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Yemeni forces fully liberate northern province of Jawf, turning the tide of conflict: Army spox

This picture, released by the media bureau of Yemen's Operations Command Center on March 18, 2020, shows Yemeni army forces and their allies during an operation to liberate the country’s northern province of al-Jawf.

The spokesman for the Yemeni Armed Forces says the country’s troops, supported by allied fighters from Popular Committees, have managed to seize full control over the country’s northern province of al-Jawf from Saudi-sponsored militiamen loyal to former president Abd Rabbuh Mansur Hadi.

Speaking at a press conference in the Yemeni capital city of Sana’a on Wednesday afternoon, Brigadier General Yahya Saree highlighted that the liberation of the territory during a recent operation, codenamed “God Overpowered them”, corroborated the ability and prowess of Yemen’s armed forces to impose new equations in a different geographical terrain, and on more than one front in a very short period of time.

“Our forces efficiently carried out all their operational tasks after having been able, with God's help, to move from the defense stage to the offense one through a comprehensive military strategy,” he added.

This picture, released by the media bureau of Yemen's Operations Command Center on March 18, 2020, shows an aerial view of an area in the country’s northern province of al-Jawf.

The senior Yemeni military figure noted that Yemeni army soldiers and their allies could wrest complete control over al-Hazm, al-Maslub, al-Ghayl, al-Khalq, al-Maton and Khab wa al-Sha'af districts in Jawf province following their operation.

Saree highlighted that Saudi military forces pushed hundreds of mercenaries, mostly from the kingdom’s southern border regions of Najran, Jizan and Asir, into the intense battles, and Saudi-led military aircraft mounted over 250 raids.

He went on to say that Yemeni missile defense forces used domestically-developed medium-range Nikal, Qassem (Raider) and Badr ballistic missiles during the operation, hitting dozens of Saudi military and economically strategic targets.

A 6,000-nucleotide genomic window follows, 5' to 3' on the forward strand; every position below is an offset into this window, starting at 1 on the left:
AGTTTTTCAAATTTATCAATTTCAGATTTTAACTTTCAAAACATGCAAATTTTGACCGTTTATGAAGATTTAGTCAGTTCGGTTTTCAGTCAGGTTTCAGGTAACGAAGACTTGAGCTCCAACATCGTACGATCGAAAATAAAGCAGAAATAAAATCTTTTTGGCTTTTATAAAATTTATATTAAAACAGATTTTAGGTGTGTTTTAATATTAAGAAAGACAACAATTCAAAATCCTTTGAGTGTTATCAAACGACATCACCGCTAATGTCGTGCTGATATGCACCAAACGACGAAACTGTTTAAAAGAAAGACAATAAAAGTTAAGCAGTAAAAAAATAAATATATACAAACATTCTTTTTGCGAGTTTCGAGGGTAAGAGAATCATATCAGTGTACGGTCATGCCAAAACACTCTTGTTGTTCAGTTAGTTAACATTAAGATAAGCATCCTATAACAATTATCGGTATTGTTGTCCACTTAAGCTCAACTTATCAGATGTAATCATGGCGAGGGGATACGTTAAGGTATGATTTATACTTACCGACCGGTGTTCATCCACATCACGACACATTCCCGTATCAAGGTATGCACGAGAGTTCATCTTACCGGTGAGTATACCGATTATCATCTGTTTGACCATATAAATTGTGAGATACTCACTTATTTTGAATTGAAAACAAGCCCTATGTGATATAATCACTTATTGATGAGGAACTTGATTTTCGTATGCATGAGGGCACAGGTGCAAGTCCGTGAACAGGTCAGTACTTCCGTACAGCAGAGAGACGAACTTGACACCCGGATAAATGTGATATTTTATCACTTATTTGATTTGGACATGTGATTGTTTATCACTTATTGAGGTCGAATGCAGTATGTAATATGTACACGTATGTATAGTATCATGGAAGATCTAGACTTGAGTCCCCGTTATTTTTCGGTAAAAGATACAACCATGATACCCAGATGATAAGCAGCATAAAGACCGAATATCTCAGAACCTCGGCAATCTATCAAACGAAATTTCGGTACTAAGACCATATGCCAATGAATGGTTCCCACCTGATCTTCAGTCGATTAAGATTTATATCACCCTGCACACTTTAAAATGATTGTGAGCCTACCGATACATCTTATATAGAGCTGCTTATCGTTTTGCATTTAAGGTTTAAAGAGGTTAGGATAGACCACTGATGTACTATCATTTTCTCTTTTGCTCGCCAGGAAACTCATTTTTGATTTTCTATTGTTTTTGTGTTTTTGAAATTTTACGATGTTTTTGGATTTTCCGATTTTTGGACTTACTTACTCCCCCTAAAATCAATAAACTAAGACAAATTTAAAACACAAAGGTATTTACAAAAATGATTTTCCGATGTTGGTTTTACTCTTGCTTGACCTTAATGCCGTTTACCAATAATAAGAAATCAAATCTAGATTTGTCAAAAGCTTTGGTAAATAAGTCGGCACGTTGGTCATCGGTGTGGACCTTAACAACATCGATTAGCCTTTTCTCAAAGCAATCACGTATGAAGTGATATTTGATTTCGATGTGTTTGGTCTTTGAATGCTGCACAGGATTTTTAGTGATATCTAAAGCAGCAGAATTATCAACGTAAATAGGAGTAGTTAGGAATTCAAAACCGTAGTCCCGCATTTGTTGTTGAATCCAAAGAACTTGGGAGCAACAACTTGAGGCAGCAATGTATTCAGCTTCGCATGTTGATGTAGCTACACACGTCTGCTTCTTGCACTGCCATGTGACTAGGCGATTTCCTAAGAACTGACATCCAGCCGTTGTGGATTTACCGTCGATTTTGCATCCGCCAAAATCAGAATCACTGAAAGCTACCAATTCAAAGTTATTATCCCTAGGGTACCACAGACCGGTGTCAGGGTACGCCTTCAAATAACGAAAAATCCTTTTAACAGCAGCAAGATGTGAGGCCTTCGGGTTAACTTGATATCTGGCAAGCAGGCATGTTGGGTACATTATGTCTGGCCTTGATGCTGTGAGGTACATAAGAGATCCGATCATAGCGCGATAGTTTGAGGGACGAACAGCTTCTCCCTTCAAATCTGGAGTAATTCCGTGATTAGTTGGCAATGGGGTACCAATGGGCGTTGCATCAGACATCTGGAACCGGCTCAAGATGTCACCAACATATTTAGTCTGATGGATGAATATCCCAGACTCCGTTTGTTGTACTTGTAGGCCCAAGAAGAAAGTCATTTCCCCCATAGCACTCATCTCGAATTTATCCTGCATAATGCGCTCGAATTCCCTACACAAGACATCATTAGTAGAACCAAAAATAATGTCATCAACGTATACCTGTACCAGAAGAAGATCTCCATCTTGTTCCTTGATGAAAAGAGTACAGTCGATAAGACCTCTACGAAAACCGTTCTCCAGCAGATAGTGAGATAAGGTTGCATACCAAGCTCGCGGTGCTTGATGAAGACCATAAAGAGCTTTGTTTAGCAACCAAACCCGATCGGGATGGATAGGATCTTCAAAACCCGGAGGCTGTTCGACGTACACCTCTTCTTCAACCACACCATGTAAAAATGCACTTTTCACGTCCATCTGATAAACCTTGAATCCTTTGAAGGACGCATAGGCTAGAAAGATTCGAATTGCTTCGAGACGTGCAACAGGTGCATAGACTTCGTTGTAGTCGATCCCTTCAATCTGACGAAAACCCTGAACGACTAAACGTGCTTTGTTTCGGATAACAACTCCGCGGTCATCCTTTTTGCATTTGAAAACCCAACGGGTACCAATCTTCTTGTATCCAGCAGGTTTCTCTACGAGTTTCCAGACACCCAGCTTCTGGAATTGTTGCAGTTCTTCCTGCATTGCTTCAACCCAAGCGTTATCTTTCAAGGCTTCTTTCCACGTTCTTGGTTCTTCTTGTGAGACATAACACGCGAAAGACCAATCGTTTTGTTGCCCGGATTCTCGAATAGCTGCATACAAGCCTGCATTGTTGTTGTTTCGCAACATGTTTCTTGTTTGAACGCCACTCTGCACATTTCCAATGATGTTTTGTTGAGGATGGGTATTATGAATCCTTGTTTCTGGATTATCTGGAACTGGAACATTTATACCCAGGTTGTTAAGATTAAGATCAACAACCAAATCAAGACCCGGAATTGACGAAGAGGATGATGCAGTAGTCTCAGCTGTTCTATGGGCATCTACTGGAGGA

The spokesman for the Yemeni Armed Forces underscored that the country’s air defense teams could intercept Saudi-led warplanes on at least 10 occasions, forcing them off the Yemeni airspace before they could carry out any act of aggression. They also shoot down a Saudi Panavia Tornado multirole combat aircraft.

Saree added that the engineering and anti-armor units of the Yemeni army could well accomplish all their tasks during the operation, as artillery units demolished the enemy's fortification lines and army soldiers fought off enemy forces with their light and medium weapons.

He said tribesmen, including the sheikhs and distinguished personalities, contributed to the success of the military operation as well.

“The position of the tribesmen is not something outlandish as they have a long history of combating foreign aggression and invaders, and uphold principles that reject mercenaries, traitors and proxies,” Saree commented.

He said enemy forces have suffered significant losses during the operating, and that more than 1,200 mercenaries have either been killed, wounded or captured in the process.

This picture, released by the media bureau of Yemen's Operations Command Center on March 18, 2020, shows an armored vehicle recovered from Saudi military forces and their mercenaries in Yemen’s northern province of al-Jawf.

Saree underlined that Yemeni troops and fighters from Popular Committees did their utmost to preserve archaeological sites during the operation and will continue to do so, arguing that Saudi forces and their mercenaries have been systematically destroying Yemeni heritage places over the past years.

Saudi Arabia and a number of its regional allies launched the devastating campaign against Yemen in March 2015, with the goal of bringing Hadi back to power and crushing the Ansarullah movement.

The US-based Armed Conflict Location and Event Data Project (ACLED), a nonprofit conflict-research organization, estimates that the war has claimed more than 100,000 lives over the past nearly five years.

Saudi Arabia and the United Arab Emirates have purchased billions of dollars' worth of weapons from the United States, France and the United Kingdom in the war on Yemen.

The Saudi-led coalition has been widely criticized for the high civilian death toll from its bombing campaign. The alliance has carried out more than 20,650 air raids in Yemen, according to the data collected by the Yemen Data Project.

The UN says over 24 million Yemenis are in dire need of humanitarian aid, including 10 million suffering from extreme levels of hunger.

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